http://healthitsecurity.com/news/a-review-of-common-hipaa-technical-safeguards By Elizabeth Snell Health IT Security June 26, 2015 HIPAA technical safeguards are just one piece of the larger health data security plan that covered entities and their business associates must put together. However, it is a very important aspect. Over the next few weeks, HealthITSecurity.com will discuss some common examples of all three HIPAA safeguards, and how they could potentially benefit healthcare organizations. Not all types of safeguards are appropriate or necessary for every covered entity. But by having a comprehensive understanding of what is required by HIPAA and the HITECH Act, and how various safeguards can be used, organizations will be able to identify which ones are most applicable. From there, they can create and implement the right data security protections for their daily workflow and ensure they maintain HIPAA compliance. As previously mentioned, HIPAA technical safeguards are an important part to keeping sensitive health data secure. Whether a small primary care clinic is debating health data encryption options or a large HIE is considering BYOD for employees, understanding the basics of HIPAA technical safeguards is essential. What are HIPAA technical safeguards? The HIPAA Security Rule describes technical safeguards as ““the technology and the policy and procedures for its use that protect electronic protected health information and control access to it.” However, an important note is that the Security Rule does not require specific technology solutions. Rather, healthcare organizations need to determine reasonable and appropriate security measures for their own needs and characteristics. […]


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[ISN] Report: Hack of government employee records discovered by product demo

http://arstechnica.com/security/2015/06/report-hack-of-government-employee-records-discovered-by-product-demo/ By Sean Gallagher Ars Technica June 11, 2015 As officials of the Obama administration announced that millions of sensitive records associated with current and past federal employees and contractors had been exposed by a long-running infiltration of the networks and systems of the Office of Personnel Management on June 4, they claimed the breach had been found during a government effort to correct problems with OPM’s security. An OPM statement on the attack said that the agency discovered the breach as it had “undertaken an aggressive effort to update its cybersecurity posture.” And a DHS spokesperson told Ars that “interagency partners” were helping the OPM improve its network monitoring “through which OPM detected new malicious activity affecting its information technology systems and data in April 2015.” Those statements may not be entirely accurate. According to a Wall Street Journal report, the breach was indeed discovered in April. But according to sources who spoke to the WSJ’s Damian Paletta and Siobhan Hughes, it was in fact discovered during a sales demonstration of a network forensics software package called CyFIR by its developer, CyTech Services. “CyTech, trying to show OPM how its cybersecurity product worked, ran a diagnostics study on OPM’s network and discovered malware was embedded on the network,” Paletta and Hughes reported. And, according to federal investigators, that malware may have been in place for over a year. US intelligence agencies have joined the investigation into the breach. But it’s still not even clear what data was accessed by the attackers. Meanwhile, the breach has triggered outrage from unions representing federal employees. In a letter to OPM Director Katherine Archuleta, American Federation of Government Employees president J. David Cox expressed displeasure at the way OPM had handled the breach, calling the 18 months of credit monitoring and $1 million liability insurance OPM is offering federal employees “entirely inadequate, either as compensation or protection from harm.” […]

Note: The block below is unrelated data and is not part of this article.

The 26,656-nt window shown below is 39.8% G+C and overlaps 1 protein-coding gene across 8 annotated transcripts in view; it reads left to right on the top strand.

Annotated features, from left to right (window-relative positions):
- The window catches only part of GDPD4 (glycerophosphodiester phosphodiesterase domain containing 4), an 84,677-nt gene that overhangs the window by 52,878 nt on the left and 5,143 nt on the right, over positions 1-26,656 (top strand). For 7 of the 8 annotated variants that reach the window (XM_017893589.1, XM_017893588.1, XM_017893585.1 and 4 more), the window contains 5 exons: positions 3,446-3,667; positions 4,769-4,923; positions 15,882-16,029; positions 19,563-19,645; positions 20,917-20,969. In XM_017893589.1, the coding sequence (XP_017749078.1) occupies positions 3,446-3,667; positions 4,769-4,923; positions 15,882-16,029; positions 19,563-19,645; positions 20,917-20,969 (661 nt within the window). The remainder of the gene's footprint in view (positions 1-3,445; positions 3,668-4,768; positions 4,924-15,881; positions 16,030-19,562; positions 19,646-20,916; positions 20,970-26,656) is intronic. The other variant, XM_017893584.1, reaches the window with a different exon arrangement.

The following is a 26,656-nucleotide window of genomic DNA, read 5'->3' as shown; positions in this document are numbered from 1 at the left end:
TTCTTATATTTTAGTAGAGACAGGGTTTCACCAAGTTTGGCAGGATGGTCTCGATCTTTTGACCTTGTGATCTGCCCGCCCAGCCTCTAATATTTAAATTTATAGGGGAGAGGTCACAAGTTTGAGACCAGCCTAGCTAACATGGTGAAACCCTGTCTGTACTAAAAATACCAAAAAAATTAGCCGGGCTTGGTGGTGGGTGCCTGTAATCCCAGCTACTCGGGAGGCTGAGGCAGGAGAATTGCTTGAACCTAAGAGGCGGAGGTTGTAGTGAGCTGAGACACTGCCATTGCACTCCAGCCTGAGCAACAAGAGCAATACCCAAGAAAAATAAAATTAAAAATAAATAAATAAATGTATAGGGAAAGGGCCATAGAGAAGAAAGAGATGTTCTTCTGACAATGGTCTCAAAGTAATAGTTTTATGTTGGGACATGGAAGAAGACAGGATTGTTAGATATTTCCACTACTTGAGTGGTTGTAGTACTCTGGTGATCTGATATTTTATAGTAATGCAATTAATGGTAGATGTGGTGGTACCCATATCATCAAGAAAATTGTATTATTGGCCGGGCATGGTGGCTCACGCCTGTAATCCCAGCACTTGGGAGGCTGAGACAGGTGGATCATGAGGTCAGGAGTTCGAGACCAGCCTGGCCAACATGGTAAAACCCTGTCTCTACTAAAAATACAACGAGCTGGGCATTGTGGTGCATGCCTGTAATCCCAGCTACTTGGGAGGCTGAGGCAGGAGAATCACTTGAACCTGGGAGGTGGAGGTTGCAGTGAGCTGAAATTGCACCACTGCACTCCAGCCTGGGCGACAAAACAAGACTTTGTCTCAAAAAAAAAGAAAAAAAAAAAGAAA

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My latest Gartner research: Invest Insight: Focus on Imperva

This research looks at various segments relevant to Imperva — Web application firewalls (WAFs), data-centric audit and protection (DCAP), cloud security, and cloud access security brokers (CASBs) — to provide the reader with the ability to assess the company’s prospects. Based in Redwood Shores, California, Imperva provides hardware and software cybersecurity solutions designed to protect data and applications in the cloud and on-premises. Customers use these solutions to discover assets and risks, protect information, and comply with regulations. …

Gartner clients can access this research by clicking here.


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[ISN] House cyber bills may hit floor separately

http://thehill.com/policy/cybersecurity/239062-house-cyber-bills-may-hit-floor-separately By Cory Bennett thehill.com 04/16/15 The two House bills to increase public-private cybersecurity information sharing may hit the floor separately next week after all, despite weeks of speculation the pair would be combined. The House Intelligence and Homeland Security committees have worked since January to develop two complementary bills. Together, the measures would grant companies liability protection when sharing cyber threat data with civilian government agencies. Committee leaders had hoped to merge their efforts before a floor vote to simplify the path to passage. But according to notifications from the House Rules Committee, the two bills will get individual floor votes. […]